The panel’s report also notes that the lack of “sound settlement, legal and operational infrastructure” in the OTC markets could be a potential source of weakness for Canada’s financial system.

The CSA report agrees that there is a need for more regulation in the OTC derivatives area. The report says that while Canadian firms account for a relatively small slice of the international OTC derivatives market and were not heavily involved in the sort of trading (in credit-default swaps) that was such a problem during the financial crisis: “…the recent financial turmoil has highlighted the risks of permitting OTC derivatives trading to continue unfettered and without some regulatory oversight.”

In addition, the CSA report notes, the adoption of new rules by other jurisdictions could affect Canadian firms that aim to trade with players in those markets. Canadian firms could be required to meet any new requirements: “Regulatory inaction is not an option, given the commitments Canada has made as part of the G20.”

Even without those commitments, the CSA report suggests, there are compelling reasons to introduce regulation in the OTC derivatives market in Canada: “If other countries adopt stringent regulations, and Canada does not act, it may gain a reputation as a haven, resulting in regulatory arbitrage and a flight of risky trading to Canada.”

That could lead to trouble for Canadian firms trying to participate in international markets.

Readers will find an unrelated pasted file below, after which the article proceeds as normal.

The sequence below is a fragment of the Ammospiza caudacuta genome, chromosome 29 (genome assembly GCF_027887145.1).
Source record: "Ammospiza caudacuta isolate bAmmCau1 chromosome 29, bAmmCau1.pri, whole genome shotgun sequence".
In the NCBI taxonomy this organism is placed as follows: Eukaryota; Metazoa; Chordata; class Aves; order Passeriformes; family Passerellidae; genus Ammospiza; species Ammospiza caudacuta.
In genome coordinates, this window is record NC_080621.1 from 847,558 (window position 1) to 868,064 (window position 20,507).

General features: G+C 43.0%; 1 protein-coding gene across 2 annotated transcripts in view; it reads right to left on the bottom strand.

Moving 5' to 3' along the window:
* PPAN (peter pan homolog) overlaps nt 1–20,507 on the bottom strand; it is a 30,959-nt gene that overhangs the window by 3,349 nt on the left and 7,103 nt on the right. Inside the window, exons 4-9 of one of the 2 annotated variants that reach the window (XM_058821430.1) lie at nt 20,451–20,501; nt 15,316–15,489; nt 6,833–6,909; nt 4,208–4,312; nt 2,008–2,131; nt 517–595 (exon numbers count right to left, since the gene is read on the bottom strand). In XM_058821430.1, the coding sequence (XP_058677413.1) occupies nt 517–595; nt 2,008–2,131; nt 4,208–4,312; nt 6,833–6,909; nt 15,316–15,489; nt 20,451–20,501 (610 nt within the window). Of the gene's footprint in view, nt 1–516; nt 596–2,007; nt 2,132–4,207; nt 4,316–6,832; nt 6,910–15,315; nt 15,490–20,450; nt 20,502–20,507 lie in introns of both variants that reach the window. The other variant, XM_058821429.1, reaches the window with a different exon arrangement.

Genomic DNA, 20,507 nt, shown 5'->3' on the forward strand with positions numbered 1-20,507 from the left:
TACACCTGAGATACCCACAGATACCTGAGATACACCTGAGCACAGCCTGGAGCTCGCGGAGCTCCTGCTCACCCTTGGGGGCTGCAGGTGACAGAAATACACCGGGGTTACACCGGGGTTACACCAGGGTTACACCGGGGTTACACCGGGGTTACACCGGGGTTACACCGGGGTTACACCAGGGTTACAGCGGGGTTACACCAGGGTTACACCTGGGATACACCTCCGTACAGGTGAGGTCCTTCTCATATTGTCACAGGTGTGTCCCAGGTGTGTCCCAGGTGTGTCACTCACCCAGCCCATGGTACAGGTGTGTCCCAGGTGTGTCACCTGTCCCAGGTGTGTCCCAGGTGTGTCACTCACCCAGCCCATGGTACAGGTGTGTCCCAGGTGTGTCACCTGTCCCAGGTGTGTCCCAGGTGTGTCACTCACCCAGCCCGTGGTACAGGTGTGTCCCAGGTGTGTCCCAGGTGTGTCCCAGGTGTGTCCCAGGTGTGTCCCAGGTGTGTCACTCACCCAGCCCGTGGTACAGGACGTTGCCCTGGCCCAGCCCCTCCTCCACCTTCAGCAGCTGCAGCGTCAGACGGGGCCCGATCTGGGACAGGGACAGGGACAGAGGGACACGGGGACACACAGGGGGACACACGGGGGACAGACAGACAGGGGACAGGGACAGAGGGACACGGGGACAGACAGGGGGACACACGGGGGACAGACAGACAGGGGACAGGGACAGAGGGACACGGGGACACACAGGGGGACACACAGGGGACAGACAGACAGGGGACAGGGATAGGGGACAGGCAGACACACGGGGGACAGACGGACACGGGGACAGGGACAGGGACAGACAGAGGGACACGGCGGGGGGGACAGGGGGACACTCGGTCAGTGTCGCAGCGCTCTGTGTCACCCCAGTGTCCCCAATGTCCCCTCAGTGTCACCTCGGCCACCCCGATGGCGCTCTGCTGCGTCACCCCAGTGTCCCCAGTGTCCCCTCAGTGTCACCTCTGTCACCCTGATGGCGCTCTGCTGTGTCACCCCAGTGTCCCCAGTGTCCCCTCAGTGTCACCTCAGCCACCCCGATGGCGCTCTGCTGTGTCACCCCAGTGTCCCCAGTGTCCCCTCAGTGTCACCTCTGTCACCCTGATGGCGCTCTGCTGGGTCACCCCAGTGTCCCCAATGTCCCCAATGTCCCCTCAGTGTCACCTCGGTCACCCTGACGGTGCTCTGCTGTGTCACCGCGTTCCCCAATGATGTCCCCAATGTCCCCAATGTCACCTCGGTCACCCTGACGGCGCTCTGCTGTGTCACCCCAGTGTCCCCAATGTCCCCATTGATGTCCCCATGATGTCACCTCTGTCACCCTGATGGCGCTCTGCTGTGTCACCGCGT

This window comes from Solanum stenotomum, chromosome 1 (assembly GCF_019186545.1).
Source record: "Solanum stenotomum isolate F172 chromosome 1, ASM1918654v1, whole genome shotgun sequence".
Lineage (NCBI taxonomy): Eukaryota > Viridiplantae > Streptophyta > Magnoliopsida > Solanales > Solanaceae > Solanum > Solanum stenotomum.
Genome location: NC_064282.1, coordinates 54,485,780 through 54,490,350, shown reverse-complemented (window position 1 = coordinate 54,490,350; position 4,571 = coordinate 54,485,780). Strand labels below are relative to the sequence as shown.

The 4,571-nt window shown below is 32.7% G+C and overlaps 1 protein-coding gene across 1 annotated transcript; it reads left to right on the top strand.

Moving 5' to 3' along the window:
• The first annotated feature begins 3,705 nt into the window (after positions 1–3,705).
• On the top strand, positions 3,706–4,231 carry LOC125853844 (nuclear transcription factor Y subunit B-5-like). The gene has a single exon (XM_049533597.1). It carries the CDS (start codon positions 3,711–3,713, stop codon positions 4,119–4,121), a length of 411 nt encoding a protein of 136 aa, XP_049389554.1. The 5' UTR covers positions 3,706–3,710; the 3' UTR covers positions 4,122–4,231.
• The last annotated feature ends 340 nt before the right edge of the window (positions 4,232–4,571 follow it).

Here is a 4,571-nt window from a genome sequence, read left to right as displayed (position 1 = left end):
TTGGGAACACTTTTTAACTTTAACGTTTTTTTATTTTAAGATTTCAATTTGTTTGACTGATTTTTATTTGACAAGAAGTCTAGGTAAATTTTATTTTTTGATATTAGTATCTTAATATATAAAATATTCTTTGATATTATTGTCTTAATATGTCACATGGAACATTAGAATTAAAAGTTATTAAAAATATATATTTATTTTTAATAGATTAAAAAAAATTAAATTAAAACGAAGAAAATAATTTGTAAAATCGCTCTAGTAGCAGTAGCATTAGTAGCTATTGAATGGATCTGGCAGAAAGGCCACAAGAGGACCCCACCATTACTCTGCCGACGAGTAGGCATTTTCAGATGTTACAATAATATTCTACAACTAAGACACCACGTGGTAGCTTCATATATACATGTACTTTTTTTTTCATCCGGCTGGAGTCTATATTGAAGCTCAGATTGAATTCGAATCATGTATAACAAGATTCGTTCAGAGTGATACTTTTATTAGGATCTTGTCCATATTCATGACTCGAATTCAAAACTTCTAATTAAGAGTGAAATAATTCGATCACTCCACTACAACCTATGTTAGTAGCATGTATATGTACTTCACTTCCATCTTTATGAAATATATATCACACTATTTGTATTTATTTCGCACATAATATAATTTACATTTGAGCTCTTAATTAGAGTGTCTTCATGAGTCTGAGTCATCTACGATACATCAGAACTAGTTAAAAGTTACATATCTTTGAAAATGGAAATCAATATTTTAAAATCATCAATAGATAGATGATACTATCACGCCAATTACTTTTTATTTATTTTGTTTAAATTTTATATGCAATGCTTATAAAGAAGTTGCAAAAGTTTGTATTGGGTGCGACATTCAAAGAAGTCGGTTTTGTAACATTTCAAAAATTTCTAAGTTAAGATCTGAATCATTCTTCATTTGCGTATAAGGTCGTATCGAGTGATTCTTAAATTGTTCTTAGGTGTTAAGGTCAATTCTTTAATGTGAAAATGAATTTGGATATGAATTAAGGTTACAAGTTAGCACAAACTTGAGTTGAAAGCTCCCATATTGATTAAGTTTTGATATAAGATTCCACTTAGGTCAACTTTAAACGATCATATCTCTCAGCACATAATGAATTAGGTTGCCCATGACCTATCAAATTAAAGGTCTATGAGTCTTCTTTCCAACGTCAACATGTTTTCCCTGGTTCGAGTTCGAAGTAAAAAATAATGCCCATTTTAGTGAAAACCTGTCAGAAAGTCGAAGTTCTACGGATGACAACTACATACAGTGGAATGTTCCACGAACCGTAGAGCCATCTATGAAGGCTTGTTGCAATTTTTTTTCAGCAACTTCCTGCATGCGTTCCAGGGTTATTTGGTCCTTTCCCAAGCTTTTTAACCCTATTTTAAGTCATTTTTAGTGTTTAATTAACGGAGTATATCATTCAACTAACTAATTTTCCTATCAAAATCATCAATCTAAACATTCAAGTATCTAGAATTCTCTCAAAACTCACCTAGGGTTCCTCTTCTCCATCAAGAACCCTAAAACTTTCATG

While it seems accepted that new derivatives regulation is needed, divergent provincial approaches makes that easier said than done. Ideally, it might be best to leave the development of a single approach to derivatives regulation to a national regulator — if we could be sure a national regulator would be created.

The expert panel’s report concludes that a national regulator “would be in a much better position than the current provincial securities regulators to participate in international discussions and to direct the development of corresponding regulation in Canada.”

That report’s recommended approach is for exchange-traded derivatives to be captured by securities legislation, and that the new national regulator be prepared to deal with developing OTC market regulation. The report refrains from recommending a specific approach to OTC markets, citing the ongoing reforms in larger markets such as the U.S. and Europe.

When the draft legislation to enable the creation of a national regulator was released earlier this year, the Department of Finance stated that the new body will have the authority to regulate exchange-traded and OTC derivatives. The new regulator’s initial rules will be based largely on the existing rules, but the derivatives sector is one in which entirely new rules are likely to be crafted.

In the meantime, however, the CSA must now take on this tricky task, one that is going to entail legislative changes in each province. The CSA paper points out that for each of the areas in which it is proposing reform: “Clear jurisdictional authority in each province, as well as specific rule-making powers, need to be set out in provincial securities and derivatives legislation.” IE